For the best indication of quality, do the simple taste test.
Compare stocks diluted in hot water at the recommended dosage. Don’t accept a stock tasting when the stock is hidden in a finished dish. Compare the appearance, taste, mouth-feel, and aftertaste.
Stocks are a staple ingredient in your cooking, so you should always use the best tasting stocks you can find.
You can buy stocks/bouillons at any price level, but be sure to compare quality and yield:
A good indication of quality is the ingredient list which will show the main ingredient first. Lower quality stocks will have less stock in them, relying on flavour enhancers (eg MSG) and salt to boost the taste. You can buy a cheap stock – but is it really worth risking the meal for a couple of pence?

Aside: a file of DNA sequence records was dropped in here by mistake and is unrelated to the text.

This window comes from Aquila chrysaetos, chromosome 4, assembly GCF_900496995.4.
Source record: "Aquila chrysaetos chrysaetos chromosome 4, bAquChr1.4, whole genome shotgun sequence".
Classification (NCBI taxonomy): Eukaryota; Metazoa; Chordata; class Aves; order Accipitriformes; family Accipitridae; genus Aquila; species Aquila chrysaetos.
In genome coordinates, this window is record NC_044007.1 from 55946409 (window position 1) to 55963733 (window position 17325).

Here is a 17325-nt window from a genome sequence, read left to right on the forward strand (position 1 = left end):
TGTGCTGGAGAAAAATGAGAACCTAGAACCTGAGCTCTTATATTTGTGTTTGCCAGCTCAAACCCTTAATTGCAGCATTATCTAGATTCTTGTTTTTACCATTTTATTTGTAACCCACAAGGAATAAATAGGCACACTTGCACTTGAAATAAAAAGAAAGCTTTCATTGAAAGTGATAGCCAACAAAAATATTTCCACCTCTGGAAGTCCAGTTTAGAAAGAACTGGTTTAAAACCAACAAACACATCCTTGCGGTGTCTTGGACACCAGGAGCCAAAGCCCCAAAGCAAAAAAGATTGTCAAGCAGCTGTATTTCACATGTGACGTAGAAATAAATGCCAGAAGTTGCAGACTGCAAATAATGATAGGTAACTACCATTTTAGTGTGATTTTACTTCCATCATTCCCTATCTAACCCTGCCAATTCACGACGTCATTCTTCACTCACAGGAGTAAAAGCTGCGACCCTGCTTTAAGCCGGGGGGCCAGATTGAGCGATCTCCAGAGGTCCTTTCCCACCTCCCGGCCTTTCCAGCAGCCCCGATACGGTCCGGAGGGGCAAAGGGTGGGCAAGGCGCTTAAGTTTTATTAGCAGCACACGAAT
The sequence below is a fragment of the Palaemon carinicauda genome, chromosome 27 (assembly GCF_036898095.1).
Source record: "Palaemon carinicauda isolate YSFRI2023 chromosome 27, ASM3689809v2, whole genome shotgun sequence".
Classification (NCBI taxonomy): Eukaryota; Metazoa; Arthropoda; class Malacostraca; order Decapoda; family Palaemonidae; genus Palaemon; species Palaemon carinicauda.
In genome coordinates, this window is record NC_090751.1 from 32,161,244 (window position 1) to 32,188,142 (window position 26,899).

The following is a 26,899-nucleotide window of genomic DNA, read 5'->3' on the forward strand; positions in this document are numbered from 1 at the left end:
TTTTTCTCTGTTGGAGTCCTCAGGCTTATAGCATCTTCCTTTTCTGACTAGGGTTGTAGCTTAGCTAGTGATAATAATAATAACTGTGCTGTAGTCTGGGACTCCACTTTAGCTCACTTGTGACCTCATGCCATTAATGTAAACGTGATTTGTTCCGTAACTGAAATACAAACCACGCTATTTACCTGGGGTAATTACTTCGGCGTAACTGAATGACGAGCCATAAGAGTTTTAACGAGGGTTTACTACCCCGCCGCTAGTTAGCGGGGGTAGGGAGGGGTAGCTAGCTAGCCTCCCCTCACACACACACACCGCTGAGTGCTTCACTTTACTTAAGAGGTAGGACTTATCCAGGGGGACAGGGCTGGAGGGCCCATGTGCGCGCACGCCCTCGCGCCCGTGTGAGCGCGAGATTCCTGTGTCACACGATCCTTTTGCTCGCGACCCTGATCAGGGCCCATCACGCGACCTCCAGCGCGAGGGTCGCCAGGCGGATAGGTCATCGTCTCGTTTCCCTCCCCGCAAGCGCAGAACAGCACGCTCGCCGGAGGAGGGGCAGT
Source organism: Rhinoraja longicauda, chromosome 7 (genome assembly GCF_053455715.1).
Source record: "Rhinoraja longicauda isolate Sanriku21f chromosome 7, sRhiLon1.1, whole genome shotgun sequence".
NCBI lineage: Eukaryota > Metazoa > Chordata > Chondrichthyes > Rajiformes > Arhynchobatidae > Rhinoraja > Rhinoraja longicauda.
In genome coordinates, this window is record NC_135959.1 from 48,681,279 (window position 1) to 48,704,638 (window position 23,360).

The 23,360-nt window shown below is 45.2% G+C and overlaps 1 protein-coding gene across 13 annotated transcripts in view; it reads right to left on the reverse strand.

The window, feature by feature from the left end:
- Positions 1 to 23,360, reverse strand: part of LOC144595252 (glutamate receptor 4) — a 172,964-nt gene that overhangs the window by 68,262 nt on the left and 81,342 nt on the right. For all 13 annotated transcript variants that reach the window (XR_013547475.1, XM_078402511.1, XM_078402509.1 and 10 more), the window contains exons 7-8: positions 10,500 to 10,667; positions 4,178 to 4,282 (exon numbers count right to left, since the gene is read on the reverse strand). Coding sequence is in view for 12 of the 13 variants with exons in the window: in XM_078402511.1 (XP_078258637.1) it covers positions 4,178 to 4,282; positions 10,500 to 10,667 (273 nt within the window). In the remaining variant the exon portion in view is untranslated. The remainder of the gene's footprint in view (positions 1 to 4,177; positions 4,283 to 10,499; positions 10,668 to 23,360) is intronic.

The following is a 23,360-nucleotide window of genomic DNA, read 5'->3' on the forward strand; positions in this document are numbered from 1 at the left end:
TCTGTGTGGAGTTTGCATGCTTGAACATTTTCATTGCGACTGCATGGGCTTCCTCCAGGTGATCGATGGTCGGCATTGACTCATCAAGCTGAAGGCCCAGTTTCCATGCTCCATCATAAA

The yield is the number of litres produced by the pot, enabling you to calculate cost per litre. Always compare the stated yield with the actual yield. In practice you will need a greater concentration of a lower quality stock in trying to deliver the flavour you seek.
Use the samples to compare against your stockpot and other manufactured stocks/bouillons.
You can do the following with these products: